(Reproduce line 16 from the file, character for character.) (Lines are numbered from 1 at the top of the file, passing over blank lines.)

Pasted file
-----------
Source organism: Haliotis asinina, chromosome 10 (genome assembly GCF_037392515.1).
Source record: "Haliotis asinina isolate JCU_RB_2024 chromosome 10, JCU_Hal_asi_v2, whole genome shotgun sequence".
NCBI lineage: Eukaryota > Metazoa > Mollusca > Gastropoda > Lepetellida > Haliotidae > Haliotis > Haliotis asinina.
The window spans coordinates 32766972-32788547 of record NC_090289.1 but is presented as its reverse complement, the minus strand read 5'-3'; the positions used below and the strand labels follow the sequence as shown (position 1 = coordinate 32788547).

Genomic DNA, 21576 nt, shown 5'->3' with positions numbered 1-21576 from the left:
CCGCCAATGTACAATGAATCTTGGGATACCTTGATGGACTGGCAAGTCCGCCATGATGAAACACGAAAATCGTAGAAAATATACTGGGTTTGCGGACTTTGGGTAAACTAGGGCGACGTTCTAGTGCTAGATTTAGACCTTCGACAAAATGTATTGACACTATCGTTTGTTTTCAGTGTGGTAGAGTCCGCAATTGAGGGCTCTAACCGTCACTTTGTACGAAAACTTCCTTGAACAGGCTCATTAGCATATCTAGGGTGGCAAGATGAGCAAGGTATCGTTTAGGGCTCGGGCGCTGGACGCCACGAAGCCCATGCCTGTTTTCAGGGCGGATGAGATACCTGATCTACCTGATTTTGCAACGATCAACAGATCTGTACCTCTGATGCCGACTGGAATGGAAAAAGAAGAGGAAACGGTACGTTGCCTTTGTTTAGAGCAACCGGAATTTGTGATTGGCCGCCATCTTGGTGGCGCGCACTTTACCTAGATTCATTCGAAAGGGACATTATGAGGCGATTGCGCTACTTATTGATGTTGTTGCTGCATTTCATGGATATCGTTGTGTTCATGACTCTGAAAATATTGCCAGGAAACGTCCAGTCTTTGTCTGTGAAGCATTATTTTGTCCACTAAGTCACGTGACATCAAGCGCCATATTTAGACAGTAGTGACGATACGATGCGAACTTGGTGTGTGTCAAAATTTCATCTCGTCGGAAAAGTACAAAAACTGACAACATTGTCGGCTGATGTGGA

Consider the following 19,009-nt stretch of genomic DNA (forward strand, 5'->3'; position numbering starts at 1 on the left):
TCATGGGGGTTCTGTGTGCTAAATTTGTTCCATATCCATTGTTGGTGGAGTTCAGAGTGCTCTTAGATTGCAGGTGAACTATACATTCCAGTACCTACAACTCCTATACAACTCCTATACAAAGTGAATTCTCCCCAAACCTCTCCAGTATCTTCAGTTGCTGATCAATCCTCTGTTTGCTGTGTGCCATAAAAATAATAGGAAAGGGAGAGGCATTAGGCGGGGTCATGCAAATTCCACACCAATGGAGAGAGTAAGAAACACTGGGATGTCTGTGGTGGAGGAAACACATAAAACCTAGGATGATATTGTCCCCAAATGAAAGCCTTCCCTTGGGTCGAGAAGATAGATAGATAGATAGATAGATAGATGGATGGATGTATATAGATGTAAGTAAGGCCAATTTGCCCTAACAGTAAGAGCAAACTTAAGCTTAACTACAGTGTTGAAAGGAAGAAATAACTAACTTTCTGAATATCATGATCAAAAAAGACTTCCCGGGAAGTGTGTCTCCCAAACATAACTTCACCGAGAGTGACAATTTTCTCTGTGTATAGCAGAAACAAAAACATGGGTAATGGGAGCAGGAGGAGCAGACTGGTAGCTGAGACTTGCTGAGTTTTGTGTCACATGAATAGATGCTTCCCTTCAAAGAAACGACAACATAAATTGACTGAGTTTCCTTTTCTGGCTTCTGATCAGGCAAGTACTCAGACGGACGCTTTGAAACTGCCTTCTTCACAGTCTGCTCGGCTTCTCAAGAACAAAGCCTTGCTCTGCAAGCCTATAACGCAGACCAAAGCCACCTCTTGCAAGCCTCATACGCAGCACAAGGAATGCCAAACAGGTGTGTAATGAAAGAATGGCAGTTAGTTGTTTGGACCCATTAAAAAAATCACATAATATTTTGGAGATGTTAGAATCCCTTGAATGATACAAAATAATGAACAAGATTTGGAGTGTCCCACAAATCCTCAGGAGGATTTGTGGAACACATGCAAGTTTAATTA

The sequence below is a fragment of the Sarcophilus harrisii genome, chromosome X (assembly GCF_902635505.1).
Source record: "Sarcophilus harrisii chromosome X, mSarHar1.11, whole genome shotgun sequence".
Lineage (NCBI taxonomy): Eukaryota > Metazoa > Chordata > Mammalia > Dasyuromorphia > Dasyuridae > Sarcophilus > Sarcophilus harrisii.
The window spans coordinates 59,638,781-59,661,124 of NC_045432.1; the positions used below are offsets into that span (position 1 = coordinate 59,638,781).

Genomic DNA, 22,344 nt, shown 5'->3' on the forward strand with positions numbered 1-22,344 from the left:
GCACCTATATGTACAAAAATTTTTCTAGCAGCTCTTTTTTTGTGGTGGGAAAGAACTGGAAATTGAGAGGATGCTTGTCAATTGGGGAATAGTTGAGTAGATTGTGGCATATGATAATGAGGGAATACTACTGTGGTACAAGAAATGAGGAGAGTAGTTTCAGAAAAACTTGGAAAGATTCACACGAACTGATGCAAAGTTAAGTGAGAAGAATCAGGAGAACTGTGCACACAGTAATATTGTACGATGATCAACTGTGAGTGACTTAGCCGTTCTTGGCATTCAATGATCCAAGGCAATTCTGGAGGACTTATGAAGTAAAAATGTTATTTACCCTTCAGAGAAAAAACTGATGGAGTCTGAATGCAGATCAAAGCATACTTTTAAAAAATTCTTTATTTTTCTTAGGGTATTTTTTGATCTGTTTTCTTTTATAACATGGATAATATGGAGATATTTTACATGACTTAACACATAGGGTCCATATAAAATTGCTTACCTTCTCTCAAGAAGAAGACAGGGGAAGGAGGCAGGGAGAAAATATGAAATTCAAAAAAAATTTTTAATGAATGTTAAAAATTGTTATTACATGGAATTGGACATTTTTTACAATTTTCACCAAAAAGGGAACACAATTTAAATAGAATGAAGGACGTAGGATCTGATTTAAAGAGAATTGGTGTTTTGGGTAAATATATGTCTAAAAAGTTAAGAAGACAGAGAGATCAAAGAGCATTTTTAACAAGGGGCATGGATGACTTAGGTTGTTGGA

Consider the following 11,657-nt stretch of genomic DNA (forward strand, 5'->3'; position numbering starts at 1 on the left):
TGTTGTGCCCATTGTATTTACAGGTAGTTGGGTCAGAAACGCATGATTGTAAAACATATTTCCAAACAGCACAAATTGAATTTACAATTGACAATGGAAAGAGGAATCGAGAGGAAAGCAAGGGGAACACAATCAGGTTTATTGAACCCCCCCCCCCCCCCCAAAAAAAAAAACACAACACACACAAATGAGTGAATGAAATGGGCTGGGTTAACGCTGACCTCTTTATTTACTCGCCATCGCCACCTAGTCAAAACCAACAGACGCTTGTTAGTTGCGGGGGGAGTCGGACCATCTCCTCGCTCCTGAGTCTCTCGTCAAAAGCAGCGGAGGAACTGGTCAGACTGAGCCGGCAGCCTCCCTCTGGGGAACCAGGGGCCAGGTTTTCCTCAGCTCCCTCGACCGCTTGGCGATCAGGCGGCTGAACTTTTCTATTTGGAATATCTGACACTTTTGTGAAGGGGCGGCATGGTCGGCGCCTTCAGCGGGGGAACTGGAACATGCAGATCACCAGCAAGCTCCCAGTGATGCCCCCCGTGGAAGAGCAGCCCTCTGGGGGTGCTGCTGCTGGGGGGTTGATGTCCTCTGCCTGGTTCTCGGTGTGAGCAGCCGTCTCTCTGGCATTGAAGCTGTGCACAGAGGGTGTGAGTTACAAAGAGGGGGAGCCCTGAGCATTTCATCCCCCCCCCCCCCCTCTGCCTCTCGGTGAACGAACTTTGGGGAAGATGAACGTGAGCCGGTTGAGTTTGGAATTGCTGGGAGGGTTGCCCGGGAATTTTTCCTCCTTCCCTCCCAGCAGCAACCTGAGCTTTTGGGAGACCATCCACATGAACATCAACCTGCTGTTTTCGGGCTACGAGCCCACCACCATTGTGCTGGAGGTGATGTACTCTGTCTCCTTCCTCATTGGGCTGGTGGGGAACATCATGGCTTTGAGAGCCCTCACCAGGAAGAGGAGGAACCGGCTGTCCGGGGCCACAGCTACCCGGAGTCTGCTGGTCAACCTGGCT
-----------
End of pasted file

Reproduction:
TGTTGTGCCCATTGTATTTACAGGTAGTTGGGTCAGAAACGCATGATTGTAAAACATATTTCCAAACAGCACAAATTGAATTTACAATTGACAATGGAAAGAGGAATCGAGAGGAAAGCAAGGGGAACACAATCAGGTTTATTGAACCCCCCCCCCCCCCCCAAAAAAAAAAACACAACACACACAAATGAGTGAATGAAATGGGCTGGGTTAACGCTGACCTCTTTATTTACTCGCCATCGCCACCTAGTCAAAACCAACAGACGCTTGTTAGTTGCGGGGGGAGTCGGACCATCTCCTCGCTCCTGAGTCTCTCGTCAAAAGCAGCGGAGGAACTGGTCAGACTGAGCCGGCAGCCTCCCTCTGGGGAACCAGGGGCCAGGTTTTCCTCAGCTCCCTCGACCGCTTGGCGATCAGGCGGCTGAACTTTTCTATTTGGAATATCTGACACTTTTGTGAAGGGGCGGCATGGTCGGCGCCTTCAGCGGGGGAACTGGAACATGCAGATCACCAGCAAGCTCCCAGTGATGCCCCCCGTGGAAGAGCAGCCCTCTGGGGGTGCTGCTGCTGGGGGGTTGATGTCCTCTGCCTGGTTCTCGGTGTGAGCAGCCGTCTCTCTGGCATTGAAGCTGTGCACAGAGGGTGTGAGTTACAAAGAGGGGGAGCCCTGAGCATTTCATCCCCCCCCCCCCCCTCTGCCTCTCGGTGAACGAACTTTGGGGAAGATGAACGTGAGCCGGTTGAGTTTGGAATTGCTGGGAGGGTTGCCCGGGAATTTTTCCTCCTTCCCTCCCAGCAGCAACCTGAGCTTTTGGGAGACCATCCACATGAACATCAACCTGCTGTTTTCGGGCTACGAGCCCACCACCATTGTGCTGGAGGTGATGTACTCTGTCTCCTTCCTCATTGGGCTGGTGGGGAACATCATGGCTTTGAGAGCCCTCACCAGGAAGAGGAGGAACCGGCTGTCCGGGGCCACAGCTACCCGGAGTCTGCTGGTCAACCTGGCT